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Thomas Bernhard’s Comic Materialism

Class, Art, and «Socialism» in Post-War Austria

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Russell Harrison

Twenty-two years after his death, Thomas Bernhard’s work continues to fascinate, irritate, and please readers. This book analyzes Bernhard’s writings in the light of post-war Austrian history, challenging the prevailing formalist and psychological reception of his work. It does so by revealing the close connection between individual texts and contemporaneous economic and political events, such as the relationship of the 1969 story Watten. Ein Nachlass to the incipient decline of the social-partnership state, or the connection of the 1970 novel Das Kalkwerk to the shifting balance of power between bourgeoisie and proletariat. Furthermore, the book argues that much of Bernhard’s engagement in public life was an attack on the «pseudo-socialism» of the Austrian socialist party and especially of Bruno Kreisky. Bernhard’s critique is effected through what the author terms a «comic materialism» – an unrelenting focus on the material aspects of life – evident in his protagonists’ ludicrously obsessive fixation on the objects of everyday life and in his comic critique of Viennese society.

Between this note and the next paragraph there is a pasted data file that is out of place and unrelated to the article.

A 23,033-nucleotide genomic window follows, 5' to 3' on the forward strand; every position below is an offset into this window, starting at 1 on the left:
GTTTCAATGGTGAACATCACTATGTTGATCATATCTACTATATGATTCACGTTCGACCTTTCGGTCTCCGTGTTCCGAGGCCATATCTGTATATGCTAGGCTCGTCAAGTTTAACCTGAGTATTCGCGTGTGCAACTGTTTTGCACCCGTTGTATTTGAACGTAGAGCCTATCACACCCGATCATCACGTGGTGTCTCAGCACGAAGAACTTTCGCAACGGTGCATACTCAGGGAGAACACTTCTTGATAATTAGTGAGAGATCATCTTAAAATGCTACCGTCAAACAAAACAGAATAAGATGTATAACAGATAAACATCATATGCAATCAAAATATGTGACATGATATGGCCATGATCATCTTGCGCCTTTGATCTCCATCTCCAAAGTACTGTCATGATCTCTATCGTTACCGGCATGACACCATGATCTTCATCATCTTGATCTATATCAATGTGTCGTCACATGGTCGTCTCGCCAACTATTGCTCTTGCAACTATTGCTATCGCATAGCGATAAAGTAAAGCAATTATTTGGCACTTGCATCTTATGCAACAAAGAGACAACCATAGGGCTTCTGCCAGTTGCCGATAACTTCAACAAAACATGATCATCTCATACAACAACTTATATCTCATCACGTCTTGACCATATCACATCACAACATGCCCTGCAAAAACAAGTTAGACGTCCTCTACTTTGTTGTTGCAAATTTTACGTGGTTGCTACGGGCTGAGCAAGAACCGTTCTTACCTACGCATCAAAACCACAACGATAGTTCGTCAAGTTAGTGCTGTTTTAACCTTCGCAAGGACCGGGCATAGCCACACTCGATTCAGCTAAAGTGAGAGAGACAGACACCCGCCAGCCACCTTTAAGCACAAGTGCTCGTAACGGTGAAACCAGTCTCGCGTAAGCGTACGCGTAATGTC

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Excursus - The Ohlsdorfer Bauernbündler and the “Little Shit” from Brooklyn: Thomas Bernhard in the Light of Henry Miller 125

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Excursus The Ohlsdorfer Bauernbündler and the “Little Shit” from Brooklyn: Thomas Bernhard in the Light of Henry Miller I think it safe to say that Henry Miller is not the first, nor the second, nor the tenth – maybe not even the nth – writer that comes to mind when musing on kindred literary spirits of Thomas Bernhard. Indeed, American writers generally cast barely the slightest of shadows over Bernhard’s writ- ings as, for that matter, does America itself (with the notable exception of the 1944–5 American bombing raids on Salzburg, which cast a good deal more than shadows). The “high”-art, extraordinarily successful Austrian is seemingly leagues away from the coarse, vulgar, failed petty-bourgeois and self-proclaimed “little shit from Brooklyn.” But there exist striking similari- ties between the two authors, and these suggest aspects of Bernhard that reveal him as an at times distinctly plebeian, indeed materialist writer.1 I look at four areas that reveal these meaningful, though sometimes surpris- ing, similarities between Miller and Bernhard: 1) an intense subjectivity (and its subset: stereotypy); 2) the deauraticization of Western “High” Art; 3) a fondness for pre-capitalist economic systems and 4) the attempt to abolish social class. 1 Hans Höller, in his biography of Bernhard, was one of the first to point to this aspect of Bernhard’s writing (Thomas Bernhard 71). 126 Excursus Intense Subjectivity The marked subjectivity – the apparently global refusal to acknowledge the other, the idealizing tendencies of both writers’ protagonists – is the most obvious of the...

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